Feeds

Los Angeles sues Grand Theft Auto: San Andreas makers

Smut controversy continues

Security for virtualized datacentres

Los Angeles has taken the makers of Grand Theft Auto: San Andreas to task over the game's infamous but now deleted "hot coffee" sex scenes.

LA City Attorney Rockard J Delgadillo this week filed a lawsuit in the Los Angeles Superior Court against GTA:SA developer Rockstar Games and publisher Take-Two Interactive, alleging the two firms made misleading statements when marketing the game and engaged in unfair competition, both violations of sections 17200 and 17500 of the state's Business and Professions Code. If found guilty on both counts, the firms face fines of up to $5000 each.

The game's steamy scenes were exposed in July 2005 and soon provoked a furore when a number of major retailers yanked the title from their shelves after the US games industry watchdog, the Entertainment Software Rating Board, re-rated the title from 'Mature' to 'Adults Only'. The scenes were not displayed by default, but required a third-party utility to turn off the so-called 'censor flag' to activate them.

Take-Two and Rockstar soon withdrew the game and re-issued it the following September with the offending material expunged. But not before the US Federal Trade Commission said it was investigating the matter and an 81-year-old grandmother from New York sued the companies concerned for engaging in "false, misleading and deceptive practices" after buying the porn-porting version for her 14-year-old grandson.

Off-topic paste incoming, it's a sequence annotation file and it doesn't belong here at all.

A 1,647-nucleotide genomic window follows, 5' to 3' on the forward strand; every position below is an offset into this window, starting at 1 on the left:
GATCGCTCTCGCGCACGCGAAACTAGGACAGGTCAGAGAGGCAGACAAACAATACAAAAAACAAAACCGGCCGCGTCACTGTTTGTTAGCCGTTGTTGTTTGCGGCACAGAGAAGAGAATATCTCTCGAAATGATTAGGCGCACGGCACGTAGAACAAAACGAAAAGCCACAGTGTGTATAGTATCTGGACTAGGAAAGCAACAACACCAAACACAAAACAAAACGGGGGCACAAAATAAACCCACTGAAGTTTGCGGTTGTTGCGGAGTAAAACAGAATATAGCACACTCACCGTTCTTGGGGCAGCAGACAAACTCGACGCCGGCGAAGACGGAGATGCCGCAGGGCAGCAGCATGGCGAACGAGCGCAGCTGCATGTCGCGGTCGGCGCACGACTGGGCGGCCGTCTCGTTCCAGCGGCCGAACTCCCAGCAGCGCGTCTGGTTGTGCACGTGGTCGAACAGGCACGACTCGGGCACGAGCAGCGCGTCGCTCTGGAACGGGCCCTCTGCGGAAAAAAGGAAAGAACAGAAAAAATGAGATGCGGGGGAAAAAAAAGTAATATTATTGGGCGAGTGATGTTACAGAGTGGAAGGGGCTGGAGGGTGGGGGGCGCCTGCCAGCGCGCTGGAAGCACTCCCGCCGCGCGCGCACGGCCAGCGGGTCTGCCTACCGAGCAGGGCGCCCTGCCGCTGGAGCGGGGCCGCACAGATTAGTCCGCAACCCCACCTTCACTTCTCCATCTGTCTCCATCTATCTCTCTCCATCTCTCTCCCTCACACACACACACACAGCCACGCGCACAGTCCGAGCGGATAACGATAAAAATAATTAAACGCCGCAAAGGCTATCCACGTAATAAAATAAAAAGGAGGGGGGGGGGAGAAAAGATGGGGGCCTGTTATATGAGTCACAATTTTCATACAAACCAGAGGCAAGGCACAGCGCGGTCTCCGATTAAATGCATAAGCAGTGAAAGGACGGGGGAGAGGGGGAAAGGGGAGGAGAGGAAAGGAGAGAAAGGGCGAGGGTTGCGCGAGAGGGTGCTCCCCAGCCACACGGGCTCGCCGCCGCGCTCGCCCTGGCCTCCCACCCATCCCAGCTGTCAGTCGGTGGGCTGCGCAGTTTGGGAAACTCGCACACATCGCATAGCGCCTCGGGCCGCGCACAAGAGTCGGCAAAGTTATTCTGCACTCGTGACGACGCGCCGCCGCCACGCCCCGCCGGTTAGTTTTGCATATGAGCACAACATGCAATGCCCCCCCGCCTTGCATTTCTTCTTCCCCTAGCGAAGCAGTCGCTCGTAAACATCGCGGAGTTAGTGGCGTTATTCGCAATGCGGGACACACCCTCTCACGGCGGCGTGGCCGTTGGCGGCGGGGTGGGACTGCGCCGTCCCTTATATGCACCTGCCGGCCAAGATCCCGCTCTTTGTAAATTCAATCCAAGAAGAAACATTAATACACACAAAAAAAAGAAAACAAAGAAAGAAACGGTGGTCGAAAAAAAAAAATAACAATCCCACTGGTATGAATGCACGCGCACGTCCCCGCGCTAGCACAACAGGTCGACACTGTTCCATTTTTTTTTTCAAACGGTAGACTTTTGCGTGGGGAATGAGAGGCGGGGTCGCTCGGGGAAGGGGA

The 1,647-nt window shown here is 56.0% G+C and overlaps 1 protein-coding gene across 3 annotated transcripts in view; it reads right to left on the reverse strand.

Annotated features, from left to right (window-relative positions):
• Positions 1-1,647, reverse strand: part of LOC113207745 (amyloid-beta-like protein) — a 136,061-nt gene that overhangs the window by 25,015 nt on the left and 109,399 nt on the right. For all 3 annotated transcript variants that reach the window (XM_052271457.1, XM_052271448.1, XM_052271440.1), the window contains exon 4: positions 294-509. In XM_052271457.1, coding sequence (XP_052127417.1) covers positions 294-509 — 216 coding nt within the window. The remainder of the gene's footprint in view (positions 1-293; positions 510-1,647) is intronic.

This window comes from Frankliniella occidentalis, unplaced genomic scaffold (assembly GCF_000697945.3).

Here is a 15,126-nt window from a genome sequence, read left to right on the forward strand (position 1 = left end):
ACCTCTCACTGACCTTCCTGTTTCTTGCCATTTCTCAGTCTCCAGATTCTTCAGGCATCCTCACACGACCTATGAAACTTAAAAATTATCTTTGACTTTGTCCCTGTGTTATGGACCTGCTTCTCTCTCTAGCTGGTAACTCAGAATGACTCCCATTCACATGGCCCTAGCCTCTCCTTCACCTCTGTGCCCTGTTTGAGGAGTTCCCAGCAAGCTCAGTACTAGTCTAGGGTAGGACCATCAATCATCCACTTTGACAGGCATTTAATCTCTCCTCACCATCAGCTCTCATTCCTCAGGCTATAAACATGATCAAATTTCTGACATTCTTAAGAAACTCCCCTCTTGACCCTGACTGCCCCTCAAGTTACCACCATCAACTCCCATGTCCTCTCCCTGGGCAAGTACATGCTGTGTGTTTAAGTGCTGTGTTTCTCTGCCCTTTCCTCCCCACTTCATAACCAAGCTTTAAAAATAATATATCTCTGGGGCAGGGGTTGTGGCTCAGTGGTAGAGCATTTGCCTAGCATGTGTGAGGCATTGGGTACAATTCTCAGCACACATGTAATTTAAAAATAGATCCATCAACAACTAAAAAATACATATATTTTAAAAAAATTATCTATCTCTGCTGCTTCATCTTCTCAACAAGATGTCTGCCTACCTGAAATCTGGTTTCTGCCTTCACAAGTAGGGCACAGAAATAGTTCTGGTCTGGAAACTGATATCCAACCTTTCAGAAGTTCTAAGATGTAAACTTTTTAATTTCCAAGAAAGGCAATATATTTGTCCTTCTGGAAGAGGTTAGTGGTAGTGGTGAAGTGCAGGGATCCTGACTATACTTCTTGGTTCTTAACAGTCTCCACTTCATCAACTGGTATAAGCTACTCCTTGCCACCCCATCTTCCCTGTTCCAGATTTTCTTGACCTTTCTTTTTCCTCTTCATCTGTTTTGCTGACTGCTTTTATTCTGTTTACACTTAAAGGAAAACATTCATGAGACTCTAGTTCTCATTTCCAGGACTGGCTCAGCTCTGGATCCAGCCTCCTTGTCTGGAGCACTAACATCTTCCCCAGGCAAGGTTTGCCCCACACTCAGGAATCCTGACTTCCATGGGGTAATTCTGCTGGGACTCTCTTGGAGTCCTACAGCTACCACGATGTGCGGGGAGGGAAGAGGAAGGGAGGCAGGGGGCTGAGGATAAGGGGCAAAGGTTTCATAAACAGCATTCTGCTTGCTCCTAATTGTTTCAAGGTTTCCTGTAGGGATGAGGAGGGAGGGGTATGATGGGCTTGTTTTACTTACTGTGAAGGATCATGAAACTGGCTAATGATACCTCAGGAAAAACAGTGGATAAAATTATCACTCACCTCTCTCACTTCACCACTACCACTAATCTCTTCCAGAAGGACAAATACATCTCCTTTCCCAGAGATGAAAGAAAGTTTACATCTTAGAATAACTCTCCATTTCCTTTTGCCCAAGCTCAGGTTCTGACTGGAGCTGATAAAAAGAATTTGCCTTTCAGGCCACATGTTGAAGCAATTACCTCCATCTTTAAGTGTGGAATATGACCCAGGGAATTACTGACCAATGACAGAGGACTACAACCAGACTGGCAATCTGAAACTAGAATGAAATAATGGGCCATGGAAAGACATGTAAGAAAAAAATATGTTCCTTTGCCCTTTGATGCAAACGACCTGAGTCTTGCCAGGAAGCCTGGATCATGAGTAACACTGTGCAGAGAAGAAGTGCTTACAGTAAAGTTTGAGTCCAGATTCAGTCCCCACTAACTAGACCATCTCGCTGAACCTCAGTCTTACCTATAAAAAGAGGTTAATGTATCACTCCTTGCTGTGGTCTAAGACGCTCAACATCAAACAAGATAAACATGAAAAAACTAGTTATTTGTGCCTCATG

Curiously, the murder, robbery, drug dealing, foul language and bad driving also portrayed in the game doesn't seem to have overly concerned her. Thank heavens there's no dancing in it.

That's essentially Delgadillo's beef too. Take-Two and Rockstar may have removed the smutty content from the game, but before they did, he maintains, 12m copies worth $600m were sold.

"Greed and deception are part of the Grand Theft Auto: San Andreas story, and in that respect its publishers are not much different from the characters in the story," Delgadillo said. "Businesses have an obligation to truthfully disclose the content of their products - whether in the food we eat or the entertainment we consume." ®

Security for virtualized datacentres

More from The Register

next story
Microsoft to enter the STRUGGLE of the HUMAN WRIST
It's not just a thumb war, it's total digit war
Tim Cook: The classic iPod HAD to DIE, and this is WHY
Apple, er, couldn’t get the parts for HDD models
Google Glassholes are UNDATEABLE – HP exec
You need an emotional connection, says touchy-feely MD... We can do that
Caterham Seven 160 review: The Raspberry Pi of motoring
Back to driving's basics with a joyously legal high
Back to the ... drawing board: 'Hoverboard' will disappoint Marty McFly wannabes
Buzzing board (and some future apps) leave a lot to be desired
prev story

Whitepapers

Cloud and hybrid-cloud data protection for VMware
Learn how quick and easy it is to configure backups and perform restores for VMware environments.
Getting started with customer-focused identity management
Learn why identity is a fundamental requirement to digital growth, and how without it there is no way to identify and engage customers in a meaningful way.
Reg Reader Research: SaaS based Email and Office Productivity Tools
Read this Reg reader report which provides advice and guidance for SMBs towards the use of SaaS based email and Office productivity tools.
Intelligent flash storage arrays
Tegile Intelligent Storage Arrays with IntelliFlash helps IT boost storage utilization and effciency while delivering unmatched storage savings and performance.
The next step in data security
With recent increased privacy concerns and computers becoming more powerful, the chance of hackers being able to crack smaller-sized RSA keys increases.